This is relevant to us, as in the near future we're likely to do a bit of careful pruning of the secure network framework within which cryptostorm network sessions take place. It's not a fork, nor even a tweak of the source code, but rather a shift in libraries used, and an explicit down-tuning of primitives we don't use so that even the potential for version downgrade attacks is excised from the codebase in our deployed binaries.

So we're really hoping to find best practices examples of this kind of work... and by everything that countermail says, they've done exactly that: they've written... something, some new protocol. Using BouncyCastle (?) as a primitives library. And whatever it is they've written, it can apparently talk comfortably with client-side cryptographic handlers, who one might assume would not know how to talk an entirely new secure network protocol without some protocol definition with which to work. Which maybe this new protocol somehow provides during session instantiation, via a novel form of pushed parameters, or..? I have no idea.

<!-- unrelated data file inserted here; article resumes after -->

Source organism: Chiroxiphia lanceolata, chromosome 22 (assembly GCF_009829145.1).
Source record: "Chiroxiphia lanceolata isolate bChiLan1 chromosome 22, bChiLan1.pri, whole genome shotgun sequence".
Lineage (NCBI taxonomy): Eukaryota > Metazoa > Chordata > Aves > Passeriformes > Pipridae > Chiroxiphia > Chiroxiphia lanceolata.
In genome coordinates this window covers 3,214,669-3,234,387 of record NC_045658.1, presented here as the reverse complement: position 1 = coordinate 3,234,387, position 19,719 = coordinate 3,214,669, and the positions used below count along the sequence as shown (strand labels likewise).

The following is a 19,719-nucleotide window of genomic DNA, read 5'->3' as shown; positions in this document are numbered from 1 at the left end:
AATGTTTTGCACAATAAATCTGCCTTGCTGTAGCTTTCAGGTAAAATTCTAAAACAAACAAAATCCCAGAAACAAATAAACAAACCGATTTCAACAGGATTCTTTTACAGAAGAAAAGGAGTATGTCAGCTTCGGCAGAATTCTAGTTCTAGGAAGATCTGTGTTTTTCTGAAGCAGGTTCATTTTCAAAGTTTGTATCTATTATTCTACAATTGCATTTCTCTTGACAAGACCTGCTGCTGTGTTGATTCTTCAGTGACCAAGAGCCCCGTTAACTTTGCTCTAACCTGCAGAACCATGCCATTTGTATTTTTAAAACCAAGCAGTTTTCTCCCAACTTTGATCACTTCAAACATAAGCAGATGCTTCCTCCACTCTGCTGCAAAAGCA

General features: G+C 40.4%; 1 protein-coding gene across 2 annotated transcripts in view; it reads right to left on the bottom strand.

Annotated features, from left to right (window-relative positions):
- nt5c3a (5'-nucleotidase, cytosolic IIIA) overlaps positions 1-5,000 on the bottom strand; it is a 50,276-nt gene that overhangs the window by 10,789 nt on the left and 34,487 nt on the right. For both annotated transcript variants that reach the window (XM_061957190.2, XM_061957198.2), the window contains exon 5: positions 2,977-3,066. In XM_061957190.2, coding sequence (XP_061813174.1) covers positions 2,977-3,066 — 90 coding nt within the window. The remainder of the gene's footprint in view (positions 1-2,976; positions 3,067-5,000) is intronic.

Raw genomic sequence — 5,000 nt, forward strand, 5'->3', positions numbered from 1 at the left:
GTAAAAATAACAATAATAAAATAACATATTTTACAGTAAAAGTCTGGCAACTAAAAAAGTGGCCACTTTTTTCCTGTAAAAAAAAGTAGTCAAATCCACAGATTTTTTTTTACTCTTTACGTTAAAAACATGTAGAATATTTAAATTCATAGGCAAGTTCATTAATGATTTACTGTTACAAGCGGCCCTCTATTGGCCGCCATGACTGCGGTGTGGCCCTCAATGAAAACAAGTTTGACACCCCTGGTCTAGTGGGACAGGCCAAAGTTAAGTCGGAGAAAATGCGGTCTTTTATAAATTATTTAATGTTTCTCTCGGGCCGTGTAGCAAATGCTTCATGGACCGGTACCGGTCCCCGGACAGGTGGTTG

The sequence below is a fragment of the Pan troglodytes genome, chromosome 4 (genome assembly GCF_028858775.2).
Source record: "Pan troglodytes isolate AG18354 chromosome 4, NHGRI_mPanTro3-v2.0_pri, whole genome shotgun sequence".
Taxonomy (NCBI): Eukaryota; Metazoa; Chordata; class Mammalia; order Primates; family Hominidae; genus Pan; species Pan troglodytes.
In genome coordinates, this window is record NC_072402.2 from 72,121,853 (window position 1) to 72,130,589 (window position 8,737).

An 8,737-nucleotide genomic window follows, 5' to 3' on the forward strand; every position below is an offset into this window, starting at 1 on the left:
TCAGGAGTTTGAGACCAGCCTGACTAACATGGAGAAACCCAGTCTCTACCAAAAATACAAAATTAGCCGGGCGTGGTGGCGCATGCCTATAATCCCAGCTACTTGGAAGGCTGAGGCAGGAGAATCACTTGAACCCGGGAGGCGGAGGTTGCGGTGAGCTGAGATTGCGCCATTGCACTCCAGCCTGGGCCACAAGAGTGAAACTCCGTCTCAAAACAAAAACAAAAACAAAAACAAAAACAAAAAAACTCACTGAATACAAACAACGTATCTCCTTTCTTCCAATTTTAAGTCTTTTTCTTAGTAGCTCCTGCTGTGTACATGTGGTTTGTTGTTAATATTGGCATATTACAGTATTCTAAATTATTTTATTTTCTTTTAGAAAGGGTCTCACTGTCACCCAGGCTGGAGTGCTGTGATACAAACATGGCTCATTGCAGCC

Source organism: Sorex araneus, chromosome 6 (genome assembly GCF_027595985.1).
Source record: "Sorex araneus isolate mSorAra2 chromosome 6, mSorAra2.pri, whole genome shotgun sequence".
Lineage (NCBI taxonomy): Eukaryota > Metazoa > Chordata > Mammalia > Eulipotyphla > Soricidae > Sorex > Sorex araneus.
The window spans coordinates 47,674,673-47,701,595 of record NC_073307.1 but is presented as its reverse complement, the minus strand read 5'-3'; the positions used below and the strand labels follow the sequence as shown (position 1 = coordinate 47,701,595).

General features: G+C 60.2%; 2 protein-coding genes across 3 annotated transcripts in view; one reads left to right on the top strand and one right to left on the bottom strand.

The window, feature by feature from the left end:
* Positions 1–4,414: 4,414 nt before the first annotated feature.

I'm lost, so hopefully they can help!

Cheers,

~ pj


We have a description on the link I gave you earlier: https://countermail.com/?p=mitm
It's not a Network protocol, it's an Application Layer (OSI layer 7).


........ :clap:


cantloginatm

Email Encryption Tutorials

Postby cantloginatm » Tue Aug 25, 2015 6:09 am

I will post this here, saves starting another thread...

It's time to encrypt your email
1 - It's Time to Encrypt Your Email
2 - It's Time to Encrypt Your Email: Using GPGTools for OS X
3 - It's Time to Encrypt Your Email: Using Keybase
4 - It's Time to Encrypt Your Email: Using the Browser
5 - It's Time to Encrypt Your Email: On Your Smartphone
6 - Using a VPN for Internet Privacy and Security